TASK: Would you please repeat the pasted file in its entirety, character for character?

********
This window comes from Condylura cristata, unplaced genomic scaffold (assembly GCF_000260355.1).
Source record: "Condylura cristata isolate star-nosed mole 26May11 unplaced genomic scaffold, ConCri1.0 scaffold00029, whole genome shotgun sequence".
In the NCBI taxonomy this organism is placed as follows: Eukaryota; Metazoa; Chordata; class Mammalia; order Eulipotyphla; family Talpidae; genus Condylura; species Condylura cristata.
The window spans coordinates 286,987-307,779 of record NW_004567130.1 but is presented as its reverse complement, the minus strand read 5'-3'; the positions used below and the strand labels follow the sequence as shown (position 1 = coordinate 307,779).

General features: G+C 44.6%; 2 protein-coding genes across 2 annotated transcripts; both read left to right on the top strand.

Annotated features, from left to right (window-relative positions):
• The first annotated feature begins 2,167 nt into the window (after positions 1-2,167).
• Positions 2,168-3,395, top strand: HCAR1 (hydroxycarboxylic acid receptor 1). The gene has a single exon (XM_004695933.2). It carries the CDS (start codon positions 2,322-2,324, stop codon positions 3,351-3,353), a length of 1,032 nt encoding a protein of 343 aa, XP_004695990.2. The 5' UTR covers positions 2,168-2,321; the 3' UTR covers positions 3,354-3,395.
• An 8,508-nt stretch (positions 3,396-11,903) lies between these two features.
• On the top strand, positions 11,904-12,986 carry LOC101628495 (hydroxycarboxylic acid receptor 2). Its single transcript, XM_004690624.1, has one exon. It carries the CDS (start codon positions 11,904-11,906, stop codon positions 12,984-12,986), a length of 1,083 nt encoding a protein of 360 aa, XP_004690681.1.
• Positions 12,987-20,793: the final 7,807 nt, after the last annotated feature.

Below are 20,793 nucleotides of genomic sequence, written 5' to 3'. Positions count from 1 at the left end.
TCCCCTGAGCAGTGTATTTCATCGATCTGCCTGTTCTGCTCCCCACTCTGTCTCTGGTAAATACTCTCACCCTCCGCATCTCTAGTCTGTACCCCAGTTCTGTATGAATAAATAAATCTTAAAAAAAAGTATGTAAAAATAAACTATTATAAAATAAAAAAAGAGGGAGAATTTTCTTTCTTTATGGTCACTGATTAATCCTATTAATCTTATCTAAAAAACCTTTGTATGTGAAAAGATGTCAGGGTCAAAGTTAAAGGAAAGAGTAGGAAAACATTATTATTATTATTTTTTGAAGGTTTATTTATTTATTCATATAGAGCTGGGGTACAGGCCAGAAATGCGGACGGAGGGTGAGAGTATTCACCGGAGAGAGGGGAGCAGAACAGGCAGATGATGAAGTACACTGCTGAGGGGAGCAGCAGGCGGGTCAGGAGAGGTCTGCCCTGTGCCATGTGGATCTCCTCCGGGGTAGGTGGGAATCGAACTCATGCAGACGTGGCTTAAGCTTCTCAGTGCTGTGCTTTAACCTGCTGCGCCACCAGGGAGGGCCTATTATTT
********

This window comes from Condylura cristata, unplaced genomic scaffold (assembly GCF_000260355.1).
Source record: "Condylura cristata isolate star-nosed mole 26May11 unplaced genomic scaffold, ConCri1.0 scaffold00029, whole genome shotgun sequence".
In the NCBI taxonomy this organism is placed as follows: Eukaryota; Metazoa; Chordata; class Mammalia; order Eulipotyphla; family Talpidae; genus Condylura; species Condylura cristata.
The window spans coordinates 286,987-307,779 of record NW_004567130.1 but is presented as its reverse complement, the minus strand read 5'-3'; the positions used below and the strand labels follow the sequence as shown (position 1 = coordinate 307,779).

General features: G+C 44.6%; 2 protein-coding genes across 2 annotated transcripts; both read left to right on the top strand.

Annotated features, from left to right (window-relative positions):
• The first annotated feature begins 2,167 nt into the window (after positions 1-2,167).
• Positions 2,168-3,395, top strand: HCAR1 (hydroxycarboxylic acid receptor 1). The gene has a single exon (XM_004695933.2). It carries the CDS (start codon positions 2,322-2,324, stop codon positions 3,351-3,353), a length of 1,032 nt encoding a protein of 343 aa, XP_004695990.2. The 5' UTR covers positions 2,168-2,321; the 3' UTR covers positions 3,354-3,395.
• An 8,508-nt stretch (positions 3,396-11,903) lies between these two features.
• On the top strand, positions 11,904-12,986 carry LOC101628495 (hydroxycarboxylic acid receptor 2). Its single transcript, XM_004690624.1, has one exon. It carries the CDS (start codon positions 11,904-11,906, stop codon positions 12,984-12,986), a length of 1,083 nt encoding a protein of 360 aa, XP_004690681.1.
• Positions 12,987-20,793: the final 7,807 nt, after the last annotated feature.

Below are 20,793 nucleotides of genomic sequence, written 5' to 3'. Positions count from 1 at the left end.
TCCCCTGAGCAGTGTATTTCATCGATCTGCCTGTTCTGCTCCCCACTCTGTCTCTGGTAAATACTCTCACCCTCCGCATCTCTAGTCTGTACCCCAGTTCTGTATGAATAAATAAATCTTAAAAAAAAGTATGTAAAAATAAACTATTATAAAATAAAAAAAGAGGGAGAATTTTCTTTCTTTATGGTCACTGATTAATCCTATTAATCTTATCTAAAAAACCTTTGTATGTGAAAAGATGTCAGGGTCAAAGTTAAAGGAAAGAGTAGGAAAACATTATTATTATTATTTTTTGAAGGTTTATTTATTTATTCATATAGAGCTGGGGTACAGGCCAGAAATGCGGACGGAGGGTGAGAGTATTCACCGGAGAGAGGGGAGCAGAACAGGCAGATGATGAAGTACACTGCTGAGGGGAGCAGCAGGCGGGTCAGGAGAGGTCTGCCCTGTGCCATGTGGATCTCCTCCGGGGTAGGTGGGAATCGAACTCATGCAGACGTGGCTTAAGCTTCTCAGTGCTGTGCTTTAACCTGCTGCGCCACCAGGGAGGGCCTATTATTT